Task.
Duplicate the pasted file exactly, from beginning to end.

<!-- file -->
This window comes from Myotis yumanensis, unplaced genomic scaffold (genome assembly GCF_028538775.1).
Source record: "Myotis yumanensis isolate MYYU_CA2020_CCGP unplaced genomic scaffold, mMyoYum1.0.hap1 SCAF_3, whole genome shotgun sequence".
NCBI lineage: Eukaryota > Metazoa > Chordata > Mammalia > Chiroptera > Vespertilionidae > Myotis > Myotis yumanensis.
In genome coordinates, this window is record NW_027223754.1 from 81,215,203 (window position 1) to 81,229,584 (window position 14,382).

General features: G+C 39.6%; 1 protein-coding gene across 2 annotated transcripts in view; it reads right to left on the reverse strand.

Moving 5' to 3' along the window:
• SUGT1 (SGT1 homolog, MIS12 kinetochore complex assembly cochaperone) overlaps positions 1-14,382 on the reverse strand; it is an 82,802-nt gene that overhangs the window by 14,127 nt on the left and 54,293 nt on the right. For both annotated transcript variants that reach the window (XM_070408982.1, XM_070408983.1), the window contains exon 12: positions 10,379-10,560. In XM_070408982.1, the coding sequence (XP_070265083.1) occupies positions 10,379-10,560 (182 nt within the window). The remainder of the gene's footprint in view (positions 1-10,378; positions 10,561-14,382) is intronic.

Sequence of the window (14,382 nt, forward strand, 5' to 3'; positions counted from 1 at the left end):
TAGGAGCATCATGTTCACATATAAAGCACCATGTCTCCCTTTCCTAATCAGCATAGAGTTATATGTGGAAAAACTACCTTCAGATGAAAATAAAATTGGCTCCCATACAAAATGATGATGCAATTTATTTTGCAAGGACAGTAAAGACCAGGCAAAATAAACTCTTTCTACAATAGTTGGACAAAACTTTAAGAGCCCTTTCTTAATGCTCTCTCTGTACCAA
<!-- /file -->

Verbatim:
This window comes from Myotis yumanensis, unplaced genomic scaffold (genome assembly GCF_028538775.1).
Source record: "Myotis yumanensis isolate MYYU_CA2020_CCGP unplaced genomic scaffold, mMyoYum1.0.hap1 SCAF_3, whole genome shotgun sequence".
NCBI lineage: Eukaryota > Metazoa > Chordata > Mammalia > Chiroptera > Vespertilionidae > Myotis > Myotis yumanensis.
In genome coordinates, this window is record NW_027223754.1 from 81,215,203 (window position 1) to 81,229,584 (window position 14,382).

General features: G+C 39.6%; 1 protein-coding gene across 2 annotated transcripts in view; it reads right to left on the reverse strand.

Moving 5' to 3' along the window:
• SUGT1 (SGT1 homolog, MIS12 kinetochore complex assembly cochaperone) overlaps positions 1-14,382 on the reverse strand; it is an 82,802-nt gene that overhangs the window by 14,127 nt on the left and 54,293 nt on the right. For both annotated transcript variants that reach the window (XM_070408982.1, XM_070408983.1), the window contains exon 12: positions 10,379-10,560. In XM_070408982.1, the coding sequence (XP_070265083.1) occupies positions 10,379-10,560 (182 nt within the window). The remainder of the gene's footprint in view (positions 1-10,378; positions 10,561-14,382) is intronic.

Sequence of the window (14,382 nt, forward strand, 5' to 3'; positions counted from 1 at the left end):
TAGGAGCATCATGTTCACATATAAAGCACCATGTCTCCCTTTCCTAATCAGCATAGAGTTATATGTGGAAAAACTACCTTCAGATGAAAATAAAATTGGCTCCCATACAAAATGATGATGCAATTTATTTTGCAAGGACAGTAAAGACCAGGCAAAATAAACTCTTTCTACAATAGTTGGACAAAACTTTAAGAGCCCTTTCTTAATGCTCTCTCTGTACCAA